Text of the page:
PCAP File Analysis and Extraction Using LANGuardian
Working With PCAP Files
PCAP or packet capture files can be extracted from the network by using applications such as Wireshark or exporting them from network devices such as firewalls. They contain one or more network packets which can be used for troubleshooting network or application problems.
While they are useful for troubleshooting a very focused event, they can become difficult to work with if you capture traffic from multiple network devices. You may end up with millions of network packets which can be very time consuming if you try and review each one.
PCAP Features of LANGuardian
Capturing network metadata is an ideal approach when it comes to handling large packet captures. Just capture the human readable bits like IP address or SMB filename and discard the rest of the packet data. This is the approach we have used in our LANGuardian product for many years.
However, when reviewing customer feature requests, we noticed that a few had requested direct access to the traffic on the actual SPAN/mirror port or TAP connected to the LANGuardian. When we asked why the response made perfect sense:
“Sometimes when troubleshooting issues we need to direct access to all the traffic to get to the detail and proof we need. So we usually take a packet capture and analyze it with tools like Wireshark.
Instead of grabbing a laptop, going down to the server room plugging it into the correct location, why not use our LANGuardian sensors? You guys are already connected and have access to the traffic across our network, we would like to use your sensors to take a PCAP very easily when we need to.”
A simple request, took some effort to implement but has been very well received. Even this week for example I was on a call with a prospect who was using our LANGuardian and our GEO IP reports had spotted a machine on his network trying to make a connection to a server in China. He reckoned it was probably a bug in our software and said ‘Let me get my laptop and take a PCAP’. I immediately told him that we can do it immediately using the LANGuardian.
He took the PCAP, we analyzed it, it had the same strange IP address and it verified our LANGuardian reports. Turns out that a well knows security appliance was making the connection request for some reason and he immediately contacted them. Interesting use case which also shows how important it is to have ‘eye on the traffic’ everywhere and have easy access to the traffic.
Extracting PCAP files from LANGuardian
You can extract network packets with or without filters by using the PCAP File Management page. To extract network packets, you must follow these steps:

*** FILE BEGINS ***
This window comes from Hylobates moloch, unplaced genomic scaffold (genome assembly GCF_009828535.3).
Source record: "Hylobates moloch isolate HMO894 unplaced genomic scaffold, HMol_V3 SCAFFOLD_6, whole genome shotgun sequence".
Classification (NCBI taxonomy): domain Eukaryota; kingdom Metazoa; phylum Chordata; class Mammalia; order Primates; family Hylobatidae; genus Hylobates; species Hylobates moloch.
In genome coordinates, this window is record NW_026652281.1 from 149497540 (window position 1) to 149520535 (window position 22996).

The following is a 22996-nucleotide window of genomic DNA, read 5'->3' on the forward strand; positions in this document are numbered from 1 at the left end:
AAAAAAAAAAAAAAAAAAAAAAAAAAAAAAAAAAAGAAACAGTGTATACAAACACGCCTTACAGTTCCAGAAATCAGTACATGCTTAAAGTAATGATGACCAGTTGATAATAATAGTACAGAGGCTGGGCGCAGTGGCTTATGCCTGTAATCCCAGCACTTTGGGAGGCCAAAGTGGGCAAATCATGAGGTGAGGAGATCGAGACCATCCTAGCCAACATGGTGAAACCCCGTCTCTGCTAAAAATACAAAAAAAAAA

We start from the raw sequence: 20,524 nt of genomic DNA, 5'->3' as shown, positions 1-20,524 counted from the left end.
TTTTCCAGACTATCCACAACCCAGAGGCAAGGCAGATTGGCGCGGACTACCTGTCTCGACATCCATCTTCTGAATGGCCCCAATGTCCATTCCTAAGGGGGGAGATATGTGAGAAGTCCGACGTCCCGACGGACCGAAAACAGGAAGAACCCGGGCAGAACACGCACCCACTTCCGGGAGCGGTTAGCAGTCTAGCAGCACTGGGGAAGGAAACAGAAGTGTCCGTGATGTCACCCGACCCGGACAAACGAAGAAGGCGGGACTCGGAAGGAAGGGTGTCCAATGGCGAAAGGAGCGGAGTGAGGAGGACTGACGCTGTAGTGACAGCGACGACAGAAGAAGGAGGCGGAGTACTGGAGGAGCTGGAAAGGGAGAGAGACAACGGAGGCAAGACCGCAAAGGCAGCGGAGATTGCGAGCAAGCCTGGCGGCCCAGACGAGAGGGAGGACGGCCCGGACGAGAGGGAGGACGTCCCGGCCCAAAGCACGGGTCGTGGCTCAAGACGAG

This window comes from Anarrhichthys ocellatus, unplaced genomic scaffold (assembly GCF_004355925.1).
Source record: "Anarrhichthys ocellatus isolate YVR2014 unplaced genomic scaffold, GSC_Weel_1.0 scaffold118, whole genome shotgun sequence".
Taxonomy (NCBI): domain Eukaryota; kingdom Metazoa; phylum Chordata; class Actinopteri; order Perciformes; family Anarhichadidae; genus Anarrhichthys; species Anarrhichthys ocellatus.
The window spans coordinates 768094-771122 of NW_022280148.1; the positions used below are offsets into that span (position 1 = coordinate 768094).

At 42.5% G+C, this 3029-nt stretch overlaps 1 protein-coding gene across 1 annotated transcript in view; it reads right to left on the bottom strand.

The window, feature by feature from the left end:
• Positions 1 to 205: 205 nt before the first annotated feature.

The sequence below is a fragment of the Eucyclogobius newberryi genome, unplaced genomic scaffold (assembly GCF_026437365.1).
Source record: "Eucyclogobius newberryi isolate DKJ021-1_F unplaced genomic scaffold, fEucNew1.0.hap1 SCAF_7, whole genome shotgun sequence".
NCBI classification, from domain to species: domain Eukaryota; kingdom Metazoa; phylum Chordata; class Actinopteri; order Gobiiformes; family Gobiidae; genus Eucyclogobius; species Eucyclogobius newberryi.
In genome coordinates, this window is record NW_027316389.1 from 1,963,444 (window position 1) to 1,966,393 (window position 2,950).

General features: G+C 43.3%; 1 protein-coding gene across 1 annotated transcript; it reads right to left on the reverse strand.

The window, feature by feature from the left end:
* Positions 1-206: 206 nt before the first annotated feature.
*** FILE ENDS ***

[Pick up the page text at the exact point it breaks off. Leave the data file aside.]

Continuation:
- Choose a network interface to capture packets from. It can be a local interface or an interface on a remote LANGuardian sensor.
- The filter field is optional. Common examples would be:
- host 10.1.1.100 – which captures all traffic associated with 10.1.1.100
- host 10.1.1.100 and port 80 and port 25. Traffic associated with host 10.1.1.100 can be captured on ports 80 and 25.
- Further examples can be found on this wireshark wiki page
- When it comes to the number of packets, choose a small value like 100 initially. The more packets you capture, the larger the PCAP file.
- Choose a file name. Be sure to use the .PCAP extension if you want applications like Wireshark to recognize them.
The video below shows an example of this feature in use:
Importing PCAP files into LANGuardian
PCAP files can be sourced from many applications and systems. The most popular would be standalone applications like Wireshark or extracted directly from firewall appliances. If you capture traffic for an extended period or from a SPAN or mirror port, they can be large and take time to analyze if you go through one packet at a time.
You can import a PCAP file from any source into LANGuardian. Once the file is imported, it is sent to an IDS and traffic analysis application. The steps involved to import and view the data are:
- Log onto your LANGuardian instance and click on the gear symbol on the top right. Select PCAPs
- Choose the option to
- Upload your PCAP file and then click on Process
- Click on reports and select Applications in Use. This will show what application activity was captured within the PCAP.
- From the sensor drop down, select your PCAP sensor and then run the report
- You can repeat the process with the Top Network Events report to check for any Malware or suspicious activity within the PCAP
The video above goes through this process. PCAP import section starts at 3:40.
If you have any questions about how to monitor traffic on your network using LANGuardian, or would like to know more about how our network traffic monitoring tool can meet your organization´s requirements, do not hesitate to contact us and speak with a member from our technical support team.